Call me Chris.

Audio link to the World According to Chris: Episode 25

Welcome to my twenty-fifth blog post. It’s hard to believe I have written that many posts in less than two months, yet here we are. I remember writing my first blog entry…

Enough of that. I want to dive into a social/societal question today. I don’t intend to push your mind towards politics with this, though it may drift in that direction for you. Instead, it’s a topic that I’ve thought about a great deal over the last year without being able to reconcile why it’s so divisive.

I’m talking about quid pro quo.

In Latin, the phrase means “something for something.” When the topic came up for President Trump’s first impeachment (even saying that phrase sounds crazy: first impeachment), it became something that folks around the country took an interest in. Naturally, journalists offered articles for their readers to brush up on its meaning and usage. This transcript of an interview from 2019 provides some historical context.

The phrase came into usage in English in the 16th century. It was a quasi-technical term, meaning a substitution of a particular drug from an apothecary. Being a substitution, when the good druggist told you he only had the quo and not the quid, you might eye him leerily, not knowing what to expect of the compound he had concocted for you.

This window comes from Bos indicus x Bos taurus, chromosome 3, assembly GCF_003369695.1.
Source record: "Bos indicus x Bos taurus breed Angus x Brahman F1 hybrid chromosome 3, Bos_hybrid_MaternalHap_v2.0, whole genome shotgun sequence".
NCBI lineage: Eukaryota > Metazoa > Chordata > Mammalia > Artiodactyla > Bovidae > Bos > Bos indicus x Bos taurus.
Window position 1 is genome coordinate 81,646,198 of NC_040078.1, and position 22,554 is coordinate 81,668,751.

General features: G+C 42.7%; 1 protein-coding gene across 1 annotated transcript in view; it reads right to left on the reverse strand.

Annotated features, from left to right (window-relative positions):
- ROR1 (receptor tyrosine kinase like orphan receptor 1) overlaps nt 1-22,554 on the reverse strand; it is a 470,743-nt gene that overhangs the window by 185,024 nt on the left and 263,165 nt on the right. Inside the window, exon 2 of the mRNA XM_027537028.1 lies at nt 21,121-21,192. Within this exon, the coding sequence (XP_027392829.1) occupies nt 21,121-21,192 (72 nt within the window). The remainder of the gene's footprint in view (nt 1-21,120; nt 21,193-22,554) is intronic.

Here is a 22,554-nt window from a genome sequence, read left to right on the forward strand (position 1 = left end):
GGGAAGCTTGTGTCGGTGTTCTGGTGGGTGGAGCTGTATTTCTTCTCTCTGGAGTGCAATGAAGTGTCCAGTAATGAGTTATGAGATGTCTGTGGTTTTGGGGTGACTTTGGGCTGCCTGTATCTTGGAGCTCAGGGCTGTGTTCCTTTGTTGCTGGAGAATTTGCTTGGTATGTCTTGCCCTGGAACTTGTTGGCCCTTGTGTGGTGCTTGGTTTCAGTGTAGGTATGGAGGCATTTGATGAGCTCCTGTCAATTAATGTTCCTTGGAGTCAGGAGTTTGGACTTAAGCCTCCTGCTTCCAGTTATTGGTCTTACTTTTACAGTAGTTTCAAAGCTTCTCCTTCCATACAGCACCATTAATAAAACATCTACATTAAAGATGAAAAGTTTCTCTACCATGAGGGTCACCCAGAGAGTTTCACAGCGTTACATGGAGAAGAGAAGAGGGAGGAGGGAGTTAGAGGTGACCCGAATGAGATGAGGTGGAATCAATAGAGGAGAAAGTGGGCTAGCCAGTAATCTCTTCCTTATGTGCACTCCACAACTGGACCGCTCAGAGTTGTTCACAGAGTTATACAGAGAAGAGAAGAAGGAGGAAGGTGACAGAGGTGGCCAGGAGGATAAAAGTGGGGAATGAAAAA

This may be the beginning of the term’s pejorative journey. Around the same time, lawyers began using the phrase. While it could refer to a benign exchange of goods or services, it perpetuated the harmful stereotype or image conjured up whenever we hear quid pro quo.

I want to redirect the rest of our time here away from the term’s more negative image. The very idea of bartering—me giving you something in exchange for something you have provided, or will give, to me—predates currency. Moreover, this is a widely used and accepted practice among almost everyone. It is precious when people lack the cash flow to meet their needs.

For example, one farmer might have a broken tractor while another needs help shocking wheat. The farmer with the broken tractor can arrange to help his neighbor shock wheat to receive help fixing his broken tractor. I think you’d be hard-pressed to find farm communities anywhere across the country that don’t still exchange goods or services with local neighbors as a means of payment. I suspect you wouldn’t convince many that what they’re doing is frowned upon.

Nearly every business uses some form of quid pro quo. Perhaps the only group that genuinely despises this practice is the IRS because they can’t get a cut of something traded privately between two parties. Call me crazy, I just can’t see anything wrong with being neighborly and getting something in return. After all, human interactions are mostly transactional.

As always, this has been the World According to Chris. Please hit the like button or leave a reply below.

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